Ah, TIME’s Person(s) of the Year. This cover just makes me laugh.
(Does this feature seem totally tired and irrelevant these days to anybody else?)
the queer possibilities are endless with that threesome…
(i agree, the only thing more passe is people’s sexiest man of the year.)
I’ll venture the following guesses about the cover photo:
1) Nobody knows what Melinda Gates looks like, nor does her picture sell magazines, so they migrated her to the background of the shot.
2) Graphically, Bono’s huge Irish melon of a head would look strange on the left or the right of the pinheaded Gateses. Hence, he needs to be in the middle.
3) Originally, the man of the year was just going to be Bono — hence they laid him out right in the center of the page. But even Time thought that just making Bono man of the year was pretty ridiculous, so they added the Gateses, and photoshopped them in — which somehow makes the choice of Bono more acceptable. (How ridiculous is a “Man of the Year” award when it needs to be split three, or two-and-a-half ways?)
4) They posed for the photo, and Bill Gates agreed to give $1 billion to African charities if Bono would put his hand up Gates’s butt. (Melinda’s just along for the ride.)
Seriously, though, while these awards seem pretty outdated to us, I bet the audience for Time (and a fortiori for People) still laps this stuff up.
The blogs also lap this stuff up. And with newsweeklies’ circulation dropping, they have to hold onto these franchises like their lives depend on it.
Person of the Year is easy, automatic publicity. It’s no less tired and irrelevant than any other year-end “Top 10 List” or “Best and Worst” feature.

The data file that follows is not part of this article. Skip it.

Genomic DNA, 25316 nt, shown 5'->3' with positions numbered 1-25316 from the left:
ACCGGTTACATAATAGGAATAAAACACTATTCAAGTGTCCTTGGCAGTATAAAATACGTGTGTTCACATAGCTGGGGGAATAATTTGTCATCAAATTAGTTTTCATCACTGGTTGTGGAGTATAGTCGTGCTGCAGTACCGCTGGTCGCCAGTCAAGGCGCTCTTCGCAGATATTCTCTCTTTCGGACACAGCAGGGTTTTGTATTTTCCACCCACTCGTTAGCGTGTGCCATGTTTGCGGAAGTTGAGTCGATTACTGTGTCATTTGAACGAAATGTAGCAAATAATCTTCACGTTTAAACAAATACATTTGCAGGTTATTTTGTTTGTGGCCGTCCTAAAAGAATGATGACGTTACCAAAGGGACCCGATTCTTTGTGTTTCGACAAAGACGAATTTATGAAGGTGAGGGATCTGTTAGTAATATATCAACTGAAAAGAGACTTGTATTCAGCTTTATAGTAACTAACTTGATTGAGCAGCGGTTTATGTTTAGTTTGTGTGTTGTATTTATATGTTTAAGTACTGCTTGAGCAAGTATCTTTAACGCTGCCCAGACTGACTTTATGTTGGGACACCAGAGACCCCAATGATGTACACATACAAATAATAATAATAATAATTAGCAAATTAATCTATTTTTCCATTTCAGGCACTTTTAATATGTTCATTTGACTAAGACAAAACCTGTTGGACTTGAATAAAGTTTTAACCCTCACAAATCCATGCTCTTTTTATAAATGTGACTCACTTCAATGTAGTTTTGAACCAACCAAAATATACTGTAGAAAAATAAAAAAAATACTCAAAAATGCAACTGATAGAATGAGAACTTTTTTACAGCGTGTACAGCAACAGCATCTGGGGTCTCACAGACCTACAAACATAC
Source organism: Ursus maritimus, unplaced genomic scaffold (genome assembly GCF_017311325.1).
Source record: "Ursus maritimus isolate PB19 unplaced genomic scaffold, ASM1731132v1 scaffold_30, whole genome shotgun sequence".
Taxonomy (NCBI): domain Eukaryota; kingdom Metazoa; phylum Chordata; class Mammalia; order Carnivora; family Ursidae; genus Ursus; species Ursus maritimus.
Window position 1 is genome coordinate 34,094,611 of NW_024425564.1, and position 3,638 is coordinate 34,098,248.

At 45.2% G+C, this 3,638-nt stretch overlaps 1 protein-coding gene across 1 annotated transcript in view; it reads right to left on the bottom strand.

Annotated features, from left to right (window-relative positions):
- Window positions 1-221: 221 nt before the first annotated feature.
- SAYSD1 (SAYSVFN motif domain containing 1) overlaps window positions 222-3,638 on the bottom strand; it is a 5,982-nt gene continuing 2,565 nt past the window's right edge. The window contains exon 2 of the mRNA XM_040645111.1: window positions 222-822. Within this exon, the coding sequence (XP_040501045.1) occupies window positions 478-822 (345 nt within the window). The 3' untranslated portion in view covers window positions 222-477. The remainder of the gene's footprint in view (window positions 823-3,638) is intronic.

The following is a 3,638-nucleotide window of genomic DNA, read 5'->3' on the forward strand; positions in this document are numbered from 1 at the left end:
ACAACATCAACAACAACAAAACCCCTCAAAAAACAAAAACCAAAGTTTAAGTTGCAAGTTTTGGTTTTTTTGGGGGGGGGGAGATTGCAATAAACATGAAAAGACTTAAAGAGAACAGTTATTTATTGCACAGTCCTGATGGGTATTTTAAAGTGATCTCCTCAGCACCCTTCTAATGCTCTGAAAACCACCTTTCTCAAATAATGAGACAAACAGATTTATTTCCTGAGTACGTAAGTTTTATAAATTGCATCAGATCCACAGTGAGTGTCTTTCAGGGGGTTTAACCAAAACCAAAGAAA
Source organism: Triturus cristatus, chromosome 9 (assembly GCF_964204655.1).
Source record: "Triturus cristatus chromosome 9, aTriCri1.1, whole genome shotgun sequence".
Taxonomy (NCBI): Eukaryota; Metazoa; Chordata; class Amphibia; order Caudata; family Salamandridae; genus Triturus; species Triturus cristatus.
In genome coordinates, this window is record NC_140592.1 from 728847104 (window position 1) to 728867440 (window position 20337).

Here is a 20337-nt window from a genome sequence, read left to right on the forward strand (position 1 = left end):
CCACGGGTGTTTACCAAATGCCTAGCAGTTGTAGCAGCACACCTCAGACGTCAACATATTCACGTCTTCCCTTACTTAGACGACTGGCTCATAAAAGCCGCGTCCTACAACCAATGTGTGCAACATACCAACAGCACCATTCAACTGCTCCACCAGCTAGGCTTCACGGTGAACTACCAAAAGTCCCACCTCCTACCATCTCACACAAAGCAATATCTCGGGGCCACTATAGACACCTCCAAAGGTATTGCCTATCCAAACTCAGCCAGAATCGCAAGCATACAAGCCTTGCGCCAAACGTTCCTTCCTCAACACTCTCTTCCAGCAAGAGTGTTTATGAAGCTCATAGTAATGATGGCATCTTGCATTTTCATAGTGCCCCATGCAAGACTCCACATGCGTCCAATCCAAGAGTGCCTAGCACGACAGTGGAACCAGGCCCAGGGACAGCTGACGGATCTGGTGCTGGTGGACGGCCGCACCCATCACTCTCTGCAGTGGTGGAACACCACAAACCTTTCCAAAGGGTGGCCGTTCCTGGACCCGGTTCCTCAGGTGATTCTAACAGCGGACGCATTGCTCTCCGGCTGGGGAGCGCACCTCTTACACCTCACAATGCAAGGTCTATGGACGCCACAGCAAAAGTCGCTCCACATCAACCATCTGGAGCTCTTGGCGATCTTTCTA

I won’t argue with easy publicity — but “Person of the Year” it definitely does seem a lot weirder than, say, “Top 10 Books of 2005.” This is not helped by the fact that TIME is always goofing around with it.. like choosing THREE people this year, or that year when they chose U.N. Blue Helmets.
It seems like Time‘s never been good about picking a single person for “person of the year.”
2003: “The American Soldier”
2002: “The Whistleblowers” (Enron et al)
1998: Bill Clinton and Kenneth Starr
1993: “The Peacemakers”: Arafat/Rabin and Mandela/De Clerk.
1983: Ronald Reagan/Yuri Andropov
1982: “The Computer”
1975: “U.S. Women”
1969: “The Middle Class”
1968: “U.S. Astronauts”
1966: “Young People”
1960: “U.S. Scientists”
1956: “Hungarian Patriot”
1950: “G.I. Joe”
1937: General and Madame Chang Kai-Shek
I mean, picking Nixon and Kissinger together is one thing, but “The Computer”? They may as well have picked “Google” for 2005. At least legally, corporations are considered people.
Why not “Story of the Year”? That’s what these selections are usually trying to indicate, anyways.
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